W. II. Henderson, for applt.
Frank W. Stevens, for respts.

ther performance gone by, defend- by plaintiff resulting from an accident. ant was bound to account for the caused by a misplaced switch.

It had been once tried, and been to the Court of Appeals.

estate and liable for any loss to it by his misfeasance, or neglectful non-performance. Quinn v. Van Pelt, 56 N. The Court of Appeals held that Y., 417 distinguished. That de- evidence offered by plaintiff as to the previous intemperance of the switchman, and that this previous intemperance was known to defendant's agents, was competent.

fendant was liable to the amount found, the $200 being moneys belonging to plaintiff, and the evidence warranted a finding that defendant by reasonable exertion could have sold the land so as save the $600.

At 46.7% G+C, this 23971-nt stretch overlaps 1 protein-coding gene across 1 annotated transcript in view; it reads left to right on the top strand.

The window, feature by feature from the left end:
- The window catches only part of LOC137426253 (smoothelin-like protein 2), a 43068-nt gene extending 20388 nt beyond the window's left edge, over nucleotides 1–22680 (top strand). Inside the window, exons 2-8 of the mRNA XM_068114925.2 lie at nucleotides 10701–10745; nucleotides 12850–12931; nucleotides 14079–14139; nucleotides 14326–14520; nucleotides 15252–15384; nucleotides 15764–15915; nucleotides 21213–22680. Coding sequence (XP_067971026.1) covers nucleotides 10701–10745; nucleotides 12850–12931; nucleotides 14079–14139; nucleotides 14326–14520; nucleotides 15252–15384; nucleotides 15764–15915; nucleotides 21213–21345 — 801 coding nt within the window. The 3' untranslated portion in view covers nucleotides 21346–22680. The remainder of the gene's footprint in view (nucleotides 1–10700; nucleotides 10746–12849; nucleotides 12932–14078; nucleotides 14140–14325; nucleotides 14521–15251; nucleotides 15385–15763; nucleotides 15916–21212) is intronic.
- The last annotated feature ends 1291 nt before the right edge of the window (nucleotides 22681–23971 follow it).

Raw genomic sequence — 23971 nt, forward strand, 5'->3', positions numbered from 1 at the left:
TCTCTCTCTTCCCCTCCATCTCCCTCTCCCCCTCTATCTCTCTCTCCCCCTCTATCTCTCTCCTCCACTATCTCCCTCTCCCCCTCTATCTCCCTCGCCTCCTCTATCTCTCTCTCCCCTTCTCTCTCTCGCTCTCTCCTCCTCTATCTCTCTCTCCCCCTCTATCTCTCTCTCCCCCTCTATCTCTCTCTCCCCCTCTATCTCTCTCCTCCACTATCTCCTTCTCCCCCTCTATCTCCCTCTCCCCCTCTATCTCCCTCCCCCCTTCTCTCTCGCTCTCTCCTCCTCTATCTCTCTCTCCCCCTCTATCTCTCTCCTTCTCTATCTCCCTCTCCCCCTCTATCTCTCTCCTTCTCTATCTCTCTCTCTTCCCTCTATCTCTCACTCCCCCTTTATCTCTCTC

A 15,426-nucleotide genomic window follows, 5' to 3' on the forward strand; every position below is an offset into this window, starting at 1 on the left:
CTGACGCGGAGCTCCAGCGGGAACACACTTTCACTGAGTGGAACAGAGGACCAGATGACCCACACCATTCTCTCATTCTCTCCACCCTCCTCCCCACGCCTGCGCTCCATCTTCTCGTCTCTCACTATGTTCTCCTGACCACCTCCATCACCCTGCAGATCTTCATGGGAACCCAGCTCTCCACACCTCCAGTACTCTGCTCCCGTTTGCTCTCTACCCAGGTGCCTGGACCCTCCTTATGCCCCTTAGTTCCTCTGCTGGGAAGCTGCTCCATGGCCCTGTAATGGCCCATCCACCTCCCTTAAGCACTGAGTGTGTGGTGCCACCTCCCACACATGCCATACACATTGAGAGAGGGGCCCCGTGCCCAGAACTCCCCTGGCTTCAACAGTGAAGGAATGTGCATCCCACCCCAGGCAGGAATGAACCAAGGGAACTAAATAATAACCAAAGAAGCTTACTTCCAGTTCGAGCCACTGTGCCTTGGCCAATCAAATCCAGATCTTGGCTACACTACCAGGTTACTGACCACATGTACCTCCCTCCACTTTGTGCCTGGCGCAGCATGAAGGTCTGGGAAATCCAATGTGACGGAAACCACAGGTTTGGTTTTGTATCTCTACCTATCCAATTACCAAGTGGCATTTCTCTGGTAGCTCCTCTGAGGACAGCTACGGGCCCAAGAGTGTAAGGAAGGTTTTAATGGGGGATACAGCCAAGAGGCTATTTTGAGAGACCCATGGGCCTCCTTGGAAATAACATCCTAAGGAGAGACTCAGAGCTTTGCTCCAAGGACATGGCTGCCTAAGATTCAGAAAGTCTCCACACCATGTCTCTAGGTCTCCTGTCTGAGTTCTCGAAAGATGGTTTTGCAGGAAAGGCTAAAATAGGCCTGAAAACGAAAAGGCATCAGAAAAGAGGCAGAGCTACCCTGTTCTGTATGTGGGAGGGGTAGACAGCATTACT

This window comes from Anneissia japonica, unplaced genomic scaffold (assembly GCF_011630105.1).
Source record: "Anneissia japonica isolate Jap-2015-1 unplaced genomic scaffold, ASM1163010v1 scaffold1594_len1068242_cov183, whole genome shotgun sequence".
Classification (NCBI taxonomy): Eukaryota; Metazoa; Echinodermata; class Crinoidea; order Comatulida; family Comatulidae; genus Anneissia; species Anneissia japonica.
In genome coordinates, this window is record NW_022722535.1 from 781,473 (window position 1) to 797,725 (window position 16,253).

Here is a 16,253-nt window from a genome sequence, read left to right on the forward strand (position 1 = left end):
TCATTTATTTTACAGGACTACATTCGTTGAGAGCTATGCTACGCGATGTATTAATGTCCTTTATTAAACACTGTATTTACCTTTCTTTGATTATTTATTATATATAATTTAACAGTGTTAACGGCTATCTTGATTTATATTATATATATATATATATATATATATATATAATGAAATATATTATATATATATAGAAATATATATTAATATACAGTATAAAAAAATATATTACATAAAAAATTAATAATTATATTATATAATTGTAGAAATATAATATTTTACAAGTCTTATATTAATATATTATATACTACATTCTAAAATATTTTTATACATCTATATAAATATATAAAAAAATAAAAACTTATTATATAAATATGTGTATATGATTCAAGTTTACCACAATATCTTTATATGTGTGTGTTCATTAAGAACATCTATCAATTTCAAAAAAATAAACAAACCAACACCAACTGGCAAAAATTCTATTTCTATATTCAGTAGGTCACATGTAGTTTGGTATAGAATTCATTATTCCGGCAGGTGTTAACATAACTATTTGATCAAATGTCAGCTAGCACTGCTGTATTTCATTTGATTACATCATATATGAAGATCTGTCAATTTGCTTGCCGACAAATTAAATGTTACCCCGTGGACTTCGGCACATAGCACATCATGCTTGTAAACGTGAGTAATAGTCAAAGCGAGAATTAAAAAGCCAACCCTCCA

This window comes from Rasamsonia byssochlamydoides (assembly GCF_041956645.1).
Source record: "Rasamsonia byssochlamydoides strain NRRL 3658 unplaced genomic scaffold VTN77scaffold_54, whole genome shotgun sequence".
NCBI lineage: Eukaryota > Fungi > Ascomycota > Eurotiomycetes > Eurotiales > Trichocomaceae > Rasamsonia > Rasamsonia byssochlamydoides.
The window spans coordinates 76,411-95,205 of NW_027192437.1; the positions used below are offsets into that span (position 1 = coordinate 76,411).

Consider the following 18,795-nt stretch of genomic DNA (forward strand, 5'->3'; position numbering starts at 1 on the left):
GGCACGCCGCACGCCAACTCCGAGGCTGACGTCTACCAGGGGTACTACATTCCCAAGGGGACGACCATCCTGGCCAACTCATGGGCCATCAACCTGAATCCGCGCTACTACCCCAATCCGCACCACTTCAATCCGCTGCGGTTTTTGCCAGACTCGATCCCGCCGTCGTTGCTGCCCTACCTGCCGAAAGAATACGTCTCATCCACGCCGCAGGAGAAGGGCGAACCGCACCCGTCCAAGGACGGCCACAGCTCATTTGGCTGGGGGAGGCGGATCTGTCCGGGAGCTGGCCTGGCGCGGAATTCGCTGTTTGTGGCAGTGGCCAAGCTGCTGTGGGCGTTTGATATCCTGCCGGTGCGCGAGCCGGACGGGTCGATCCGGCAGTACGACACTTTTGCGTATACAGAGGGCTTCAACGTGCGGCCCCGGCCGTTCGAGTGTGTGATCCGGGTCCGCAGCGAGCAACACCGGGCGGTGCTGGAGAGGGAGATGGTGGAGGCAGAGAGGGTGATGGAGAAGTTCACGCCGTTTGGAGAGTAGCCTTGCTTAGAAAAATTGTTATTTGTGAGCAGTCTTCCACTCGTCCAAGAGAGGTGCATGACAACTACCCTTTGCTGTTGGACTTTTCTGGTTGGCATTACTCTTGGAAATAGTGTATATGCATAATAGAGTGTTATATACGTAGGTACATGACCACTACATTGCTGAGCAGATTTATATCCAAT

This action could be maintained although no damages were proven, and although the management of the estate had been correct, as a demand for an subordinate employees for defendant

On the present trial the same evidence was offered and received, and tended to show that the conduct of defendant's agent entrusted with the power of employing and discharging

account of equity. It was not necessary to establish fraud.

was in this instance grossly negligent. The jury were instructed that they might give punitive damages. Defendant's counsel insisted that the question of negligence was determined, and proved, if at all, without this evidence, and the only object and tendency of the evidence as to previous habits was to inflame the minds of the jury against the defendants.